On the network show in Figure 8-17, each site of the MVPN is a PIM-SM BSR domain. A PE serves as the RP. Figure 8-21 shows the time sequence for joining a multicast group when a PE serves as the RP.

Figure 8-21 Time sequence for joining a multicast group when a PE serves as the RP

Table 8-18 describes the procedure for joining a multicast group when a PE serves as the RP.

Table 8-18 Procedure for joining a multicast group when a PE serves as the RP

Step

Device

Key Action

CE2

After CE2 receives an IGMP join request, CE2 sends a PIM (*, G) Join message to PE2.

PE2

Upon receipt of the PIM (*, G) Join message, PE2 generates a PIM (*, G) entry. Because PE2 is the RP, PE2 does not send the BGP C-multicast route (Shared Tree Join route) to other devices. Then, an RPT rooted at PE2 and with CE2 as the leaf node is established.

CE1

After CE1 receives multicast traffic from the multicast server, CE1 sends a PIM Register message to PE1.

PE1

Upon receipt of the PIM Register message, PE1 generates a PIM (S, G) entry.

PE1

PE1 sends a Source Active AD route to all its BGP peers.

PE2

Upon receipt of the Source Active AD route, PE2 generates a PIM (S, G) entry, which inherits the outbound interface of the previously generated PIM (*, G) entry.

PE2

PE2 initiates RPT-to-SPT switching and sends a BGP C-multicast route (Source Tree Join route) to PE1.

PE1

Upon receipt of the BGP C-multicast route (Source Tree Join route), PE1 imports multicast traffic to the I-PMSI tunnel based on the corresponding VPN multicast forwarding entry. Then, multicast traffic is transmitted over the I-PMSI tunnel to CE2.

Figure 8-22 shows the time sequence for leaving a multicast group when a PE serves as the RP.

Figure 8-22 Time sequence for leaving a multicast group when a PE serves as the RP

Table 8-19 describes the procedure for leaving a multicast group when a PE serves as the RP.

Table 8-19 Procedure for leaving a multicast group when a PE serves as the RP

Step

Device

Key Action

CE2

After CE2 detects that a multicast receiver attached to itself leaves the multicast group, CE2 sends a PIM (*, G) Prune message to PE2.

PE2

Upon receipt of the PIM (*, G) Prune message, PE2 deletes the corresponding PIM (*, G) entry.

CE2

CE2 sends a PIM (S, G) Prune message to PE2.

PE2

Upon receipt of the PIM (S, G) Prune message, PE2 deletes the corresponding PIM (S, G) entry. PE2 sends a BGP Withdraw message (Source Tree Join route) to PE1.

PE1

Upon receipt of the BGP Withdraw message (Source Tree Join route), PE1 deletes the previously recorded BGP C-multicast route (Source Tree Join route) as well as the outbound interface in the PIM (S, G) entry. Meanwhile, PE1 sends a PIM (S, G) Prune message to CE1.

CE1

Upon receipt of the PIM (S, G) Prune message, CE1 stops sending multicast traffic to CE2.

On the network show in Figure 8-17, each site of the MVPN is a PIM-SM BSR domain. A CE serves as the RP. CE3 has established an MSDP peer relationship with PE3, and PE2 has established an MSDP peer relationship with CE2. Figure 8-23 shows the time sequence for joining a multicast group when a CE serves as the RP.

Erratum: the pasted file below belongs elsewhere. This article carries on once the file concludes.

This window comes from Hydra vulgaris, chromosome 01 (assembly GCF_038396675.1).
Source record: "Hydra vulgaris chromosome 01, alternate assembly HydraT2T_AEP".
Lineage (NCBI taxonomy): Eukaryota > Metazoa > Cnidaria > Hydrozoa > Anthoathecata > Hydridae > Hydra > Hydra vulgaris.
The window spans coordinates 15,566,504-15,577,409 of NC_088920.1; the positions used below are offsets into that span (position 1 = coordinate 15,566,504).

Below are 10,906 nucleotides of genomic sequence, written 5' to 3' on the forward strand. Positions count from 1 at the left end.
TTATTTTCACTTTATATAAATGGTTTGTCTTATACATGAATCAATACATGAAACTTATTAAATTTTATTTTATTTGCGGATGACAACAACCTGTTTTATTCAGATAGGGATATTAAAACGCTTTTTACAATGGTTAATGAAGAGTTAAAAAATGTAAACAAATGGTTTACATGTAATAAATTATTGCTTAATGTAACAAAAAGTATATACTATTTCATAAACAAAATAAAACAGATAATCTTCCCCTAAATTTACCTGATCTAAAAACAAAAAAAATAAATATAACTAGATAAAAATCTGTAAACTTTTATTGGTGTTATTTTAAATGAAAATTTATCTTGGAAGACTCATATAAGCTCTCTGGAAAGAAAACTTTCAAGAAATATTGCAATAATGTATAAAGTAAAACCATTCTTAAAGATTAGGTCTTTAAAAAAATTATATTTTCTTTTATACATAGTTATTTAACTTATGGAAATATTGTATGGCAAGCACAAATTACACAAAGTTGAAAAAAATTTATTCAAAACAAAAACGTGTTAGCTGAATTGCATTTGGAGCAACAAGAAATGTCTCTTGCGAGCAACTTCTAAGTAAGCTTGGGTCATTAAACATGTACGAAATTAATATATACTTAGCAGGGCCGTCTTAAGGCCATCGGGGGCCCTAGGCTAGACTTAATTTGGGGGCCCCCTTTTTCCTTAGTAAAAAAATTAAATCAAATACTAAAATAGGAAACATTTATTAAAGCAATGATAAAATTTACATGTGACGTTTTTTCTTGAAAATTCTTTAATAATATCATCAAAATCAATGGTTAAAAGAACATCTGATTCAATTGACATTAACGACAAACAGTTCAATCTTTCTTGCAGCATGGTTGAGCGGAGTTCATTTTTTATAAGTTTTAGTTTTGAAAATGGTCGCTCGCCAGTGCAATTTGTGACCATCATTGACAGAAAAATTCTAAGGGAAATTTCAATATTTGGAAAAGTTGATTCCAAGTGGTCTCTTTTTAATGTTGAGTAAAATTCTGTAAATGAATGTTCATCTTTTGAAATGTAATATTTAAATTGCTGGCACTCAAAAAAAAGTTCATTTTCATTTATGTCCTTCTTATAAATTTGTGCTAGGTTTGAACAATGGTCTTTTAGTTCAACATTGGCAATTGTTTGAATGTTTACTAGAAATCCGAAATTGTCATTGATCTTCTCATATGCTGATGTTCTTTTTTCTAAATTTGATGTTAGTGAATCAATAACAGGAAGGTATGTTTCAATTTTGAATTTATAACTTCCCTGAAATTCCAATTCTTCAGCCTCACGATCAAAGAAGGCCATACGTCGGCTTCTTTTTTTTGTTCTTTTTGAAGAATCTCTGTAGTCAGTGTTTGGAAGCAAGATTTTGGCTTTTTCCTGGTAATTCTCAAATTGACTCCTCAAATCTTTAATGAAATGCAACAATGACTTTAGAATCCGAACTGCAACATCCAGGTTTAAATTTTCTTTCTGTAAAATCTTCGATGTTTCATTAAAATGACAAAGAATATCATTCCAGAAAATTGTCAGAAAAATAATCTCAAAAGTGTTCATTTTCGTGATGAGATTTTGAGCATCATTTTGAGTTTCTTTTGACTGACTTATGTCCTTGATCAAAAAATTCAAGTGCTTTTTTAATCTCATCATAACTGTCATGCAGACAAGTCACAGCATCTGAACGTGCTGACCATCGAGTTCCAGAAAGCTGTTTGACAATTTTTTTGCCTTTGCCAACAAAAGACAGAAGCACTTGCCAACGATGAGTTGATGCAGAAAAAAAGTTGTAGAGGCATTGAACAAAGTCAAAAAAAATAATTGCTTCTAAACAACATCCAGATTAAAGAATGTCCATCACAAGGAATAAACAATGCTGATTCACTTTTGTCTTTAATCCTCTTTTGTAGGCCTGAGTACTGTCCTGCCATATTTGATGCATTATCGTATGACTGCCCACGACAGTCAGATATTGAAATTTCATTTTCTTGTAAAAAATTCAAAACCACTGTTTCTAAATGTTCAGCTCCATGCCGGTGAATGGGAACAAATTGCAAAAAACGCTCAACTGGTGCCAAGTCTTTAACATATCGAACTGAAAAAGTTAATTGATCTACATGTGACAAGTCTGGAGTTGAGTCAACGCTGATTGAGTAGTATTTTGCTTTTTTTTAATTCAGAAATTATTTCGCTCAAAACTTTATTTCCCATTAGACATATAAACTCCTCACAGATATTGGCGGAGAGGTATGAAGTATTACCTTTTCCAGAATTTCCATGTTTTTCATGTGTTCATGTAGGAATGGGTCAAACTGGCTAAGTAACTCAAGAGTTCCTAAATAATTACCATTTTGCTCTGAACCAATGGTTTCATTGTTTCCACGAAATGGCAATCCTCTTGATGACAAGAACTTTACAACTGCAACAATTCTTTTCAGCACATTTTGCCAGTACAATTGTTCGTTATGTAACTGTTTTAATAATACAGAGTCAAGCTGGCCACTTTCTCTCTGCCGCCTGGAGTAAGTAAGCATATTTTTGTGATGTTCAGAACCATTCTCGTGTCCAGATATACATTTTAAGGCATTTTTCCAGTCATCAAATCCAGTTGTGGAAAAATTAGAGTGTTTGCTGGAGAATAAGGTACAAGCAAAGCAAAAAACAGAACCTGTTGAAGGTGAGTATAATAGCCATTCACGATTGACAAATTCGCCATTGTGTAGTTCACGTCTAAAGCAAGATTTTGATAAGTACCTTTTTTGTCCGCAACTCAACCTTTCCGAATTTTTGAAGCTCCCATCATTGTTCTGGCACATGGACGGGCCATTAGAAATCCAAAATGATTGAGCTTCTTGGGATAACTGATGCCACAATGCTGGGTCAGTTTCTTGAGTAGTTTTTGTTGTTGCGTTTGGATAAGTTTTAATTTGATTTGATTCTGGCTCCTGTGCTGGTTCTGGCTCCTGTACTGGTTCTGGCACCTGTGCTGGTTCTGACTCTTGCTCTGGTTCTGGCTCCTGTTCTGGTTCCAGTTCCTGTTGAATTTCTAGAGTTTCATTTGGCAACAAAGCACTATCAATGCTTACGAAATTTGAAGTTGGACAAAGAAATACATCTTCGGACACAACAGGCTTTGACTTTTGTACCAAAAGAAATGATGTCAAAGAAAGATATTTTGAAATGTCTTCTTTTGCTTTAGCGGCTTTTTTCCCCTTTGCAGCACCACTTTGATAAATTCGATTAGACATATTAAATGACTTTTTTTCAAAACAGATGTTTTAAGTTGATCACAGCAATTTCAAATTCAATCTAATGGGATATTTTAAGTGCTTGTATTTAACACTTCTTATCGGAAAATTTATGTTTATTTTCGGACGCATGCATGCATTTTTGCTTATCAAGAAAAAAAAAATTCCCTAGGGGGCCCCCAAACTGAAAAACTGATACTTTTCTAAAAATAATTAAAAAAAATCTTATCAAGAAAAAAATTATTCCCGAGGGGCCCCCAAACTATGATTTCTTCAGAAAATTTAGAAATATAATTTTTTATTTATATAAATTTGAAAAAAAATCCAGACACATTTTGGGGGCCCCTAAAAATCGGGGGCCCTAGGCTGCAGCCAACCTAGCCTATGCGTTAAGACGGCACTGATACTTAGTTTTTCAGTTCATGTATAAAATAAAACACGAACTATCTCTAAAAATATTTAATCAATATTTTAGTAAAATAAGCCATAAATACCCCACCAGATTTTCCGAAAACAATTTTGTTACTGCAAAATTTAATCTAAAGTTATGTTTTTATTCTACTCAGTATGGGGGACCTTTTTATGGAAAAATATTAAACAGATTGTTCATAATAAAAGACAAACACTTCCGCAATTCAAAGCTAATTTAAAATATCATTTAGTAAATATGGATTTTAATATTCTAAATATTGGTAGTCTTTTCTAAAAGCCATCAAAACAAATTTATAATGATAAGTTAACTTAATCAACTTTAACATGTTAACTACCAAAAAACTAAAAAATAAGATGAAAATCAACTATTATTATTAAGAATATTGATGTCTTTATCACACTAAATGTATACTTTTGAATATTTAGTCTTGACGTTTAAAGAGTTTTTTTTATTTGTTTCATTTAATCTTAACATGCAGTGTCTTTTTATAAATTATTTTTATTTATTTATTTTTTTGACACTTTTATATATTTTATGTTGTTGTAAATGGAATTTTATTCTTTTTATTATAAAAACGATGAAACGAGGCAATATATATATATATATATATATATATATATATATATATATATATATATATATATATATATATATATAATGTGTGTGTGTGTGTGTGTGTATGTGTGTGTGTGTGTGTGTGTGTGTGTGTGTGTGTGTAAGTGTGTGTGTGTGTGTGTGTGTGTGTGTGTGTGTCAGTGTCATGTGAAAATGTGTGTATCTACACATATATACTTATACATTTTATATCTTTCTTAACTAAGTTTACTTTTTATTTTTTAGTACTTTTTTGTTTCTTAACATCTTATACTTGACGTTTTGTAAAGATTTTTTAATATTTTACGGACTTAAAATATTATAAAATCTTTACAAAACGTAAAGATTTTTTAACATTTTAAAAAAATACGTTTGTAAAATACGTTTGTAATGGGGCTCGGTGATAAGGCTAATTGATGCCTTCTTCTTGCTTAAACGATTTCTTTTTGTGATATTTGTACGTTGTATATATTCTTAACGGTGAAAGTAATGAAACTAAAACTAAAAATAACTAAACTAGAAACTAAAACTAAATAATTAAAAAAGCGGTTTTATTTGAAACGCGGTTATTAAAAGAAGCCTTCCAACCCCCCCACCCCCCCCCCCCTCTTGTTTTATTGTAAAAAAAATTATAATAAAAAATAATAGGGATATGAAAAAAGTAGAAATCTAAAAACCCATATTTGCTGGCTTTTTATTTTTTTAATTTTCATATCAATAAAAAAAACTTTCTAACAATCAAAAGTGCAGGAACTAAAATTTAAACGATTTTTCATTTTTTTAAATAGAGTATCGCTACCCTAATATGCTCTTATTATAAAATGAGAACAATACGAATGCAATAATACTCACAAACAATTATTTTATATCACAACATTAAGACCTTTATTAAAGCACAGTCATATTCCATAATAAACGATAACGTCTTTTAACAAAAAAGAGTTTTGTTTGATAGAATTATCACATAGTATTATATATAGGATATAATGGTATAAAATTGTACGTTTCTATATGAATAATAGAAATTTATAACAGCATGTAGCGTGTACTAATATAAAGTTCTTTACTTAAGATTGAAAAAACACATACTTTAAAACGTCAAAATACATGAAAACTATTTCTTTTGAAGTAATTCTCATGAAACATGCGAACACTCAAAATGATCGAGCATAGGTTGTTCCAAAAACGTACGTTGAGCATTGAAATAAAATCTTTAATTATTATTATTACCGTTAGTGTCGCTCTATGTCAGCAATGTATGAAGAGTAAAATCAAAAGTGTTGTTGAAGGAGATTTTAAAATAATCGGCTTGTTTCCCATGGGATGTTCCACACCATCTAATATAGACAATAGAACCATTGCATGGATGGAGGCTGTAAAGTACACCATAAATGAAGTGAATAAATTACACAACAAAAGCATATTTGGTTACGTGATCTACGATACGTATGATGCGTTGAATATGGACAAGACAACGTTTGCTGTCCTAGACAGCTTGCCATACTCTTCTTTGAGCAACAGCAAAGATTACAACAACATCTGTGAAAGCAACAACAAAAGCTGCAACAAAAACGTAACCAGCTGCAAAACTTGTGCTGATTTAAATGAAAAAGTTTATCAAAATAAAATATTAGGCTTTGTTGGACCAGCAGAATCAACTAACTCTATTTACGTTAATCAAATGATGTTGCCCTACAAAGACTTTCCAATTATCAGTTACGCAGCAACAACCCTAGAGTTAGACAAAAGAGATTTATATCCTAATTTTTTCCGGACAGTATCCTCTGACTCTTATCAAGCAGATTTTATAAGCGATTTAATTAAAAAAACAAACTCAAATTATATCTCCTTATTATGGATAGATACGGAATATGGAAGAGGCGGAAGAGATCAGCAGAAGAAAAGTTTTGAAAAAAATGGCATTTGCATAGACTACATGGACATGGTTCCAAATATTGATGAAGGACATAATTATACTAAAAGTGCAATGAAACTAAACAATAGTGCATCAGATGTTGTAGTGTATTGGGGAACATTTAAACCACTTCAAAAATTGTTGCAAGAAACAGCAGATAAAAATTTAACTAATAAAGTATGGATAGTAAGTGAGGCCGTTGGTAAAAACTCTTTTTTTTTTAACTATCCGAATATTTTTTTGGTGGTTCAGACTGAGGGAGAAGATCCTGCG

Figure 8-23 Time sequence for joining a multicast group when a CE serves as the RP

Table 8-20 describes the procedure for joining a multicast group when a CE serves as the RP.

Table 8-20 Procedure for joining a multicast group when a CE serves as the RP

Step

Device

Key Action

CE2

After CE2 receives an IGMP join request, CE2 generates a PIM (*, G) Join message. Because CE2 is the RP, CE2 does not send the PIM (*, G) Join message to its upstream.

CE1

After CE1 receives multicast traffic from the multicast server, CE1 sends a PIM Register message to CE3.

CE3

Upon receipt of the PIM Register message, CE3 generates a PIM (S, G) entry.

CE3

CE3 carries the PIM (S, G) entry information in an MSDP Source Active (SA) message and sends the message to its MSDP peer, PE3.

PE3

Upon receipt of the MSDP SA message, PE3 generates a PIM (S, G) entry.

PE3

PE3 carries the PIM (S, G) entry information in a Source Active AD route and sends the route to other PEs.

PE2

Upon receipt of the Source Active AD route, PE2 learns the PIM (S, G) entry information carried in the route. Then, PE2 sends an MSDP SA message to transmit the PIM (S, G) entry information to its MSDP peer, CE2.

CE2

Upon receipt of the MSDP SA message, CE2 learns the PIM (S, G) entry information carried in the message and generates a PIM (S, G) entry. Then, CE2 initiates a PIM (S, G) join request to the multicast source. Finally, CE2 forwards the multicast traffic to multicast receivers.

Figure 8-24 shows the time sequence for leaving a multicast group when a CE serves as the RP.

Figure 8-24 Time sequence for leaving a multicast group when a CE serves as the RP

Table 8-21 describes the procedure for leaving a multicast group when a CE serves as the RP.

Table 8-21 Procedure for leaving a multicast group when a CE serves as the RP

Step

Device

Key Action

CE2

After CE2 detects that a multicast receiver attached to itself leaves the multicast group, CE2 generates a PIM (*, G) Prune message. Because CE2 is the RP, CE2 does not send the PIM (*, G) Prune message to its upstream.

CE2

CE2 sends a PIM (S, G) Prune message to PE2.

PE2

Upon receipt of the PIM (S, G) Prune message, PE2 deletes the corresponding PIM (S, G) entry. Then, PE2 sends a BGP Withdraw message (Shared Tree Join route) to PE1.

PE1

Upon receipt of the BGP Withdraw message (Source Tree Join route), PE1 deletes the previously recorded BGP C-multicast route (Source Tree Join route) as well as the outbound interface in the PIM (S, G) entry. Meanwhile, PE1 sends a PIM (S, G) Prune message to CE1.

CE1

Upon receipt of the PIM (S, G) Prune message, CE1 stops sending multicast traffic to CE2.

Translation